Two-time Paralympian and World Champion from the Republic of South Africa is more ready than ever to take on Tokyo. She will be running armed with her faith and a special mission to raise awareness about the plight of para athletes in her country.
After her multiple victories in the 2019 Dubai World Championships, Anrune Weyers (nee Liebenberg) was ready to round up her professional career at the Tokyo 2020 Paralympic Games, retire and start a family.
“It was to be my last Games. I didn't voice it to media, but praying about it and having the time [of being] at home, just made me realise that I'm still super excited to run, I still have the fire. I still have this gift so I'm not done yet.”
Tokyo 2020 will be her third Paralympic Games, and even if there is one more year wait, Weyers knows in her heart that the Games will be as special.
“I came to realise that [the postponement] is not about me. It's so much more. It's people's lives. But knowing that I can be part of something that is going to be magical next year – the Olympic and Paralympic Games will be amazing,” she told Tokyo 2020.
So will it be her last Games?
"We will see what life gives after the Games. I am going to take it day by day," the 27-year-old athlete said.
A Paralympian at heart
Weyers was born with a congenital defect in her left arm, and was bullied for being different.
“I was bullied quite a lot for not having a hand. I was the 'girl-with-no-hand'. But running helped me to develop the person I was, the character that I was, and I think that was God's plan for me as a person.”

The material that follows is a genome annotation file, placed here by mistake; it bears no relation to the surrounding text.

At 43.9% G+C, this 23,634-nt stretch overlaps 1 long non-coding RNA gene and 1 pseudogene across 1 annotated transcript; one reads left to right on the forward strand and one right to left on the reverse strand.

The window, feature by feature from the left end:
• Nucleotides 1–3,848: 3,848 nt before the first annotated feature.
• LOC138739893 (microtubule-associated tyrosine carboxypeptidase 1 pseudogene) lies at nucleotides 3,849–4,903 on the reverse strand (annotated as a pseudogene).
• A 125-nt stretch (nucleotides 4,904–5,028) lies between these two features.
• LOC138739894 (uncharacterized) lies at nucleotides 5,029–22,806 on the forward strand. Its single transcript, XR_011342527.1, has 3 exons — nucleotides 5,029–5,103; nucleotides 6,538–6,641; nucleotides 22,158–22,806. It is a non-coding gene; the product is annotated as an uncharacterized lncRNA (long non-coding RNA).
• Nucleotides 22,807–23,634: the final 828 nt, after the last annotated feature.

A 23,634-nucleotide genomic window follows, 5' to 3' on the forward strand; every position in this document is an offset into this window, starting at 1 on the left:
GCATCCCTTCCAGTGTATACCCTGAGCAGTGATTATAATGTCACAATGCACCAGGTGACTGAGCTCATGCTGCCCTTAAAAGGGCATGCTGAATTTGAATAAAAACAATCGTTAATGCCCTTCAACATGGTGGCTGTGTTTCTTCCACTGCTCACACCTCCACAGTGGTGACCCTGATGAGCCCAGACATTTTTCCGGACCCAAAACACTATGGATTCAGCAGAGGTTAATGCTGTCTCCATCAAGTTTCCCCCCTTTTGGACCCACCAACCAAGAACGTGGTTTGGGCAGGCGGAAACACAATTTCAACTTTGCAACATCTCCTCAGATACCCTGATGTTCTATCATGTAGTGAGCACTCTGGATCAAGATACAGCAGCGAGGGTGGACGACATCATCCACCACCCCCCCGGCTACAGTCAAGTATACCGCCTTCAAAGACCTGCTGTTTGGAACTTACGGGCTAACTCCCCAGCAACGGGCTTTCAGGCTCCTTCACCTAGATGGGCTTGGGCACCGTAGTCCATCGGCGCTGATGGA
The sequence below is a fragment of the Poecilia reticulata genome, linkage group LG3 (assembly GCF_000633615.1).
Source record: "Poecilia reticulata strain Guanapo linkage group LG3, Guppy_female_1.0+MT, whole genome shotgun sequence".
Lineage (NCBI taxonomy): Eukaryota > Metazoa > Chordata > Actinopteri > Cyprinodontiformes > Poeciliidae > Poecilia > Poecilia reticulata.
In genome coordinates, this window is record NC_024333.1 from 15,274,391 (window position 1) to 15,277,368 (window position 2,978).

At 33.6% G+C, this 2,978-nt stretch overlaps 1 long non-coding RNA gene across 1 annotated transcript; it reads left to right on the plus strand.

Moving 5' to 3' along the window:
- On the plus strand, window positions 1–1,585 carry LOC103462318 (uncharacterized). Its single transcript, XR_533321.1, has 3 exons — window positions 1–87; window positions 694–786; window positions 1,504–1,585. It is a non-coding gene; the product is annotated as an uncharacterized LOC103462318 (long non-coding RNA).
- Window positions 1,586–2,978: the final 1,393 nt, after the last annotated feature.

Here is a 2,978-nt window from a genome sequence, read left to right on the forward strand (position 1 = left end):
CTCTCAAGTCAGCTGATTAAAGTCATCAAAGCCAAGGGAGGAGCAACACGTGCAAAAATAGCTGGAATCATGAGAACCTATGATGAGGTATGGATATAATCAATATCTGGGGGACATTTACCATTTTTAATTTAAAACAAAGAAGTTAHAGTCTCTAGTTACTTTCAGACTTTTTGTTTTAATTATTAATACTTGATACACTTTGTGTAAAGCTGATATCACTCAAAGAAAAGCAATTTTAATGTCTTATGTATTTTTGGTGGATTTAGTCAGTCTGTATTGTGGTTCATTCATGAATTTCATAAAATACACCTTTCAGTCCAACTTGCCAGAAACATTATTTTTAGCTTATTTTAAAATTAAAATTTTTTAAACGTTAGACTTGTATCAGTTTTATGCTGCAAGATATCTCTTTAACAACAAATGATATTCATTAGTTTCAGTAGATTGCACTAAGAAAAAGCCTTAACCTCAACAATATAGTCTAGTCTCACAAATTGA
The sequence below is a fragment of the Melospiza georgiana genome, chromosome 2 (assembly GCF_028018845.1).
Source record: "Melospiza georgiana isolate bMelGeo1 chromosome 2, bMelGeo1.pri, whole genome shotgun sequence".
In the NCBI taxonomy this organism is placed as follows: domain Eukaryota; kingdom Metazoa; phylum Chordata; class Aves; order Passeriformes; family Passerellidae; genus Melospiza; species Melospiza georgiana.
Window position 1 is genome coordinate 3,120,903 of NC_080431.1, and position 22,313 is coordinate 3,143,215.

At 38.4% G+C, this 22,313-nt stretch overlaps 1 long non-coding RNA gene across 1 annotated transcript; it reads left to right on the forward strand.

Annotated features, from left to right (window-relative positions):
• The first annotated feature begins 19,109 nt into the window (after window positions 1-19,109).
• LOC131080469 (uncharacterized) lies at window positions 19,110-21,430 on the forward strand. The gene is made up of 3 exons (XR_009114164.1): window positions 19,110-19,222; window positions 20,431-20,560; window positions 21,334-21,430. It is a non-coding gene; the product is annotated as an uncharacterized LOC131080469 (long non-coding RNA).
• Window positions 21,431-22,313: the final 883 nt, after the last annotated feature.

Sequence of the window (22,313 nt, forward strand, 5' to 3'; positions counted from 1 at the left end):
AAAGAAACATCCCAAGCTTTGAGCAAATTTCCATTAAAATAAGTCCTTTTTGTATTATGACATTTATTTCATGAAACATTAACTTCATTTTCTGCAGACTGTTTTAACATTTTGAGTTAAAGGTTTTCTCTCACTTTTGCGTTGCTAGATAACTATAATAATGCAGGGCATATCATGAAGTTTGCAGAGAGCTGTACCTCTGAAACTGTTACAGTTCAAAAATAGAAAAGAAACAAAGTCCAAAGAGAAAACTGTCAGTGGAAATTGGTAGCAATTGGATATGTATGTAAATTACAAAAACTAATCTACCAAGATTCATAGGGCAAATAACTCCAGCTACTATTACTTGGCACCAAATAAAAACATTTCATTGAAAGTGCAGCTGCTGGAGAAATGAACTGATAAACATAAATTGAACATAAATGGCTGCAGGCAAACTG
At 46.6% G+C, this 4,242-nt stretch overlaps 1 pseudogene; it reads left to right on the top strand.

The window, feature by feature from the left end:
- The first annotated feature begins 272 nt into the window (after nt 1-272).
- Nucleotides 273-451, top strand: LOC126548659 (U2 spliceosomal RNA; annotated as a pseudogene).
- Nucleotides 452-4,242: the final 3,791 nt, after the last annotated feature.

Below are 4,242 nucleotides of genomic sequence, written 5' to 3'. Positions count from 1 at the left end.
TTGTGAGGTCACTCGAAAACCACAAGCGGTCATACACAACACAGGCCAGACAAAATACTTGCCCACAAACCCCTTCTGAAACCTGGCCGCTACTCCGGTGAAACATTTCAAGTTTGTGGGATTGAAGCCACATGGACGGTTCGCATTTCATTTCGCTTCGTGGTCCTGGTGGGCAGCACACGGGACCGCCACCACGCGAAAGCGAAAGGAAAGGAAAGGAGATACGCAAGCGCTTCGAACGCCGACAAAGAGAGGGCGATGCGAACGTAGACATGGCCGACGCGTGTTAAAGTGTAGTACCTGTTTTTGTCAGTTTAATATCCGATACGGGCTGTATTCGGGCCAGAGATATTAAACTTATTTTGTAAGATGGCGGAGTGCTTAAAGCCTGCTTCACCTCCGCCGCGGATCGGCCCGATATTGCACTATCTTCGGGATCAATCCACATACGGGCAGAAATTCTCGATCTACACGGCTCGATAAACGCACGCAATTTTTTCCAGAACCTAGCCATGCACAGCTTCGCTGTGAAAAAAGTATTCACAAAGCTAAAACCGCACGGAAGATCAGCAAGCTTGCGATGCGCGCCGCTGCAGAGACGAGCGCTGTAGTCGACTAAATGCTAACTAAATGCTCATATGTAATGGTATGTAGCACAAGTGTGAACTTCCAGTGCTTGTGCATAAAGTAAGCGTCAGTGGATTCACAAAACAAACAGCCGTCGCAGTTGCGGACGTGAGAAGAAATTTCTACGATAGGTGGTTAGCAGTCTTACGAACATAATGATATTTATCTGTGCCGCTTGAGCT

Realising that running is her life purpose, she took up athletics seriously in 2010 and in just a span of two years, the then 19-year old athlete made her debut at the biggest sporting event of the world, the London 2012 Paralympic Games.
The young Weyers gave a stellar performance in London and coming away with a silver and a bronze. But apart from the medals, the runner will always remember London 2012 not just for being her first Games but for what it stood for.
"I couldn't believe that there are so many different disabilities. It made me excited to know that I'm privileged to be a part of that. It's actually empowering [athletes] to be the best they can be.”
The Games attracted more than 4,237 athletes from 160 countries and was dubbed then as the "greatest Paralympic Games ever" - setting a benchmark for future Games.
Crisis and faith
In her second appearance at the Games, it was altogether a different experience. Weyers had two knee operations prior to Rio 2016 and had to summon all her power in the final metres of the 400m. Earlier, she was leading the pack but struggled to maintain her momentum.
Eventually, Li Lu from People's Republic of China zoomed past behind her and won the coveted gold medal.
“That race kind of broke me. It was really tough, and I could see my competitor from China and she passed me, and I couldn't move.”
“But then it came back to me. All I ask God was just to race and I must celebrate this for what it is.”
Weyers ended up with a silver which was still a cause for celebration but when the high from the games waned, she found it tough to deal with the injuries.
However, with the support of her husband and the people around her, Weyers took it day-by-day and has gradually been able to make a recovery in both body and spirit. Weyers, a Christian, relied on her faith to get through this ordeal.